Time challenges me this semester. I feel as though it stands in the corner of my dorm room, taunting me and then, encouraging me to be wasteful. I’m trying to find the balance between work time and leisure time, especially since I discovered that planning only work time makes me want to fall down face first in the snow and not move until May. There isn’t enough time for work and play, resulting in an endless list of “almost.” I read almost all of Anna Karenina. I put almost all of my clothes away. I scanned almost all of my geography textbook.
In the mad race of spring semester, I have time for a handful or less of pleasure-reading paragraphs, much to my disappointment. Fortunately, my Advanced Writing professor recently introduced me to Curtis Sittenfeld’s Summer Fiction Series for The New York Times. Unfortunately (or maybe fortunately, I’m not quite sure), they require a great deal of time for thought. So instead of a novel today, I would like to consider “The Clarion,” a favorite of mine.
by Curtis Sittenfeld
In December of my sister’s first year in medical school, before she went crazy, she drove from Lincoln back to Naperville the day that a blizzard swept the Midwest. She left early in the morning and for eight hours stayed just ahead of the storm; she stopped only once, east of Des Moines, for gas and a bathroom. After pulling into my parents’ driveway, she opened the car door and stiffly unfolded herself, and at that exact moment, the darkening sky exploded with snow. My sister stuck out her tongue and caught a flake.
If you’re like me, your forehead was furrowed with wrinkles of confusion when you finished reading. Living in Minnesota means that I have a fairly good grasp on blizzards. Everyone avoids being in them, and while sometimes, you can clearly see them coming, they still turn up unexpectedly. So, the sister is trying to outrun a blizzard. What does that have to do with her being crazy? Looking back at the title gave me some clues. A clarion by dictionary definition is an antique trumpet or the sound that it makes. The severe weather warnings always start with a shrill beeping of which this word reminded me.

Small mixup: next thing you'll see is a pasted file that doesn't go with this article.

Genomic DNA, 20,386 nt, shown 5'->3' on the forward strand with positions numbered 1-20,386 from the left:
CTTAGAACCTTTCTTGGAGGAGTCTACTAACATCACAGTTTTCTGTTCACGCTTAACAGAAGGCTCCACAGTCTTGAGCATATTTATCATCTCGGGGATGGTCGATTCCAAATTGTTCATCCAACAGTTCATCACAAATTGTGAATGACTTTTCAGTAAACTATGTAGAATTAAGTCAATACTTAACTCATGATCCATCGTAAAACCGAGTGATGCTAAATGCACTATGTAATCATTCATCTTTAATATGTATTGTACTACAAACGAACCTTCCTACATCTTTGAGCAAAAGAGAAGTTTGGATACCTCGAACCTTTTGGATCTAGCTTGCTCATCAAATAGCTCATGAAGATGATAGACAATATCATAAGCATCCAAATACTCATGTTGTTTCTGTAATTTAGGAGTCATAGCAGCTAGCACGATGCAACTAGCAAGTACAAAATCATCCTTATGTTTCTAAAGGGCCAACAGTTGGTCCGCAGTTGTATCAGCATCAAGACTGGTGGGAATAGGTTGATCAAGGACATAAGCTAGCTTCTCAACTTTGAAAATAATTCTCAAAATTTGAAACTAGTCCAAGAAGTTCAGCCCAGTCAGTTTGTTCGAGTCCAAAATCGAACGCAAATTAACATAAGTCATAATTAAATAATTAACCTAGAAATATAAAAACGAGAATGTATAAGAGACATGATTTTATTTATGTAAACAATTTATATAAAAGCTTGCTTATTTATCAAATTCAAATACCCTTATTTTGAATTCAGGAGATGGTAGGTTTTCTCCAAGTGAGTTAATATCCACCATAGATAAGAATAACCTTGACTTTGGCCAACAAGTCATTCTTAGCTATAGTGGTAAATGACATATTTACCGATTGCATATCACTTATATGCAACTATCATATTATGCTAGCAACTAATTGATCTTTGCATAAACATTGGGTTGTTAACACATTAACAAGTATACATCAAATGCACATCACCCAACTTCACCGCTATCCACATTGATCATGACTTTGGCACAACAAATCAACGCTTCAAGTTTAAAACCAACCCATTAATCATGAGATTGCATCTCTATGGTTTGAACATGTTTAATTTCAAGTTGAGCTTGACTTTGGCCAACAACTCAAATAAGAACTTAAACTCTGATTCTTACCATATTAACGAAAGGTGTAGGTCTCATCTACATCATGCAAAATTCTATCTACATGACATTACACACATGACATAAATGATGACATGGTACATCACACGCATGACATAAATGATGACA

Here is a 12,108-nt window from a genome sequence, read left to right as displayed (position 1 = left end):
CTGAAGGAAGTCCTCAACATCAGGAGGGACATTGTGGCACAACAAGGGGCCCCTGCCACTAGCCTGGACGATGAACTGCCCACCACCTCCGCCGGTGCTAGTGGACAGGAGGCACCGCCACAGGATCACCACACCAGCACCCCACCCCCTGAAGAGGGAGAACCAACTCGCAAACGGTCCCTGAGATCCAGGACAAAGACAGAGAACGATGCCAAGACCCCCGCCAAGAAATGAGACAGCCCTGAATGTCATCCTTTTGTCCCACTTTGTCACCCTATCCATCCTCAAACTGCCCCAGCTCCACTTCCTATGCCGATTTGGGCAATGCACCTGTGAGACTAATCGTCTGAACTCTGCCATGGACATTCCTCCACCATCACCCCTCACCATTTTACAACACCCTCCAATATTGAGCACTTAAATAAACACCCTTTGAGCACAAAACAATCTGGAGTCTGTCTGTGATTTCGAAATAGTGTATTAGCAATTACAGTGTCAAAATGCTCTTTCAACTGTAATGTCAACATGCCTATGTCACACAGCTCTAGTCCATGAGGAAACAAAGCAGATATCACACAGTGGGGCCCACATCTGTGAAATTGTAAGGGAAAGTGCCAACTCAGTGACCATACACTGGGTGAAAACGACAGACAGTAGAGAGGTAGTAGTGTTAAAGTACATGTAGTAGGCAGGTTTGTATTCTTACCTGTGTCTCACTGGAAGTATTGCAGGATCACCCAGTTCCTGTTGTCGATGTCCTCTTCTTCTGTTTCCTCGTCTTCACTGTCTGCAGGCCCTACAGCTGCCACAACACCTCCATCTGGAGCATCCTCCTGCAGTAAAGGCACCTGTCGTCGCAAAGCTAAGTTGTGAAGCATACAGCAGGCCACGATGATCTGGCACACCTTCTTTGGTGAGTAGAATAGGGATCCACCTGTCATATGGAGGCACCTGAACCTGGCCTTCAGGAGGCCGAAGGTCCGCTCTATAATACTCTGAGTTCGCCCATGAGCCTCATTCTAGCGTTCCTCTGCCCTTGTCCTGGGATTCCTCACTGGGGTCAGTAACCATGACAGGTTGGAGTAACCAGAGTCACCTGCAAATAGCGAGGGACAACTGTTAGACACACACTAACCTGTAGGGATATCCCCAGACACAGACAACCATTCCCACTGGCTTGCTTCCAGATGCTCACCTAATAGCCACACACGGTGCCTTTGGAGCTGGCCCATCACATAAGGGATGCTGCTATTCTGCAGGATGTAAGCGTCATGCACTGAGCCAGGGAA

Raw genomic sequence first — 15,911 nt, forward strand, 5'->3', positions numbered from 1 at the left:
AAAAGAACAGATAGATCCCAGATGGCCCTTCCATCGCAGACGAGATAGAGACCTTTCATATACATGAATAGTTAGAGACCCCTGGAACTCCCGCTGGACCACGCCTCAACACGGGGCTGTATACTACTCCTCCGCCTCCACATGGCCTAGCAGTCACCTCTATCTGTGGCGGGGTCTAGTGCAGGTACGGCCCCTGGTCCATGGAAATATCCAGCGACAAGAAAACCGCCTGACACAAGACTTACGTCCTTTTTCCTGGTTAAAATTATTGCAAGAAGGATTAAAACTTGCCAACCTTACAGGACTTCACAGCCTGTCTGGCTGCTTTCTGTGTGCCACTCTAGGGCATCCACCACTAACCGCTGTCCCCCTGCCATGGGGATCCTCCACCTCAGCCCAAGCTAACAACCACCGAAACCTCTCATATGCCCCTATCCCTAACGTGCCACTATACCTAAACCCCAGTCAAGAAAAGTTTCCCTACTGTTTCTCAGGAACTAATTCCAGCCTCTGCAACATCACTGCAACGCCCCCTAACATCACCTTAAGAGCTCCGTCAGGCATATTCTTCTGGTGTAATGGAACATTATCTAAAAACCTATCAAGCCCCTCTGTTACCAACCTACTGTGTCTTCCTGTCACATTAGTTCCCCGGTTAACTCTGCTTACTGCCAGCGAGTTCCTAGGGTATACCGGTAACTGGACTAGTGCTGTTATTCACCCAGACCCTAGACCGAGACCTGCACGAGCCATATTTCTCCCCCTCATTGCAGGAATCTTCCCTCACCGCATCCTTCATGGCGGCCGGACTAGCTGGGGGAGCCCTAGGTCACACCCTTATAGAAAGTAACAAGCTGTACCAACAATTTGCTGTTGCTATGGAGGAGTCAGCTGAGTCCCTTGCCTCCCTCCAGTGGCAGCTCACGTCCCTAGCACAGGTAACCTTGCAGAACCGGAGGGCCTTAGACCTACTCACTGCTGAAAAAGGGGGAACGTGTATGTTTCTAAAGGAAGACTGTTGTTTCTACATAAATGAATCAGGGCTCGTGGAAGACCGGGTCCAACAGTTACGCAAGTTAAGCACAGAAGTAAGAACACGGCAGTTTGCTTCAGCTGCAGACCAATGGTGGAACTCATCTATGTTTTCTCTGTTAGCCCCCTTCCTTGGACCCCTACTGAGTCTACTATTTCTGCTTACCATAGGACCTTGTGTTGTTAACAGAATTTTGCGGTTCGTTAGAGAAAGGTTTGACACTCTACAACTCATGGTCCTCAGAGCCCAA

The story clicked for me after this, although I admit that I might be wrong. The sister trying to outrun the blizzard is a metaphor for her trying to outrun the mental illness that now plagues her. Loud and clear warning signs are like the sound of an antique trumpet, but they are ignored and evaded. Still, she can’t run forever, and in the end, it catches up with her. Maybe the fact that she even tried to outrun a blizzard was a clarion, a clear warning of trouble to come. People have a tendency to think that others just “go crazy,” but I don’t think it works like that always. There are always causes and factors that play into a person losing mental stability, but we don’t always see them.
As much as I love Anna Karenina, I’m learning that a written work doesn’t have to be long in order to evoke powerful feelings and challenge the reader. Perhaps I should read more haiku.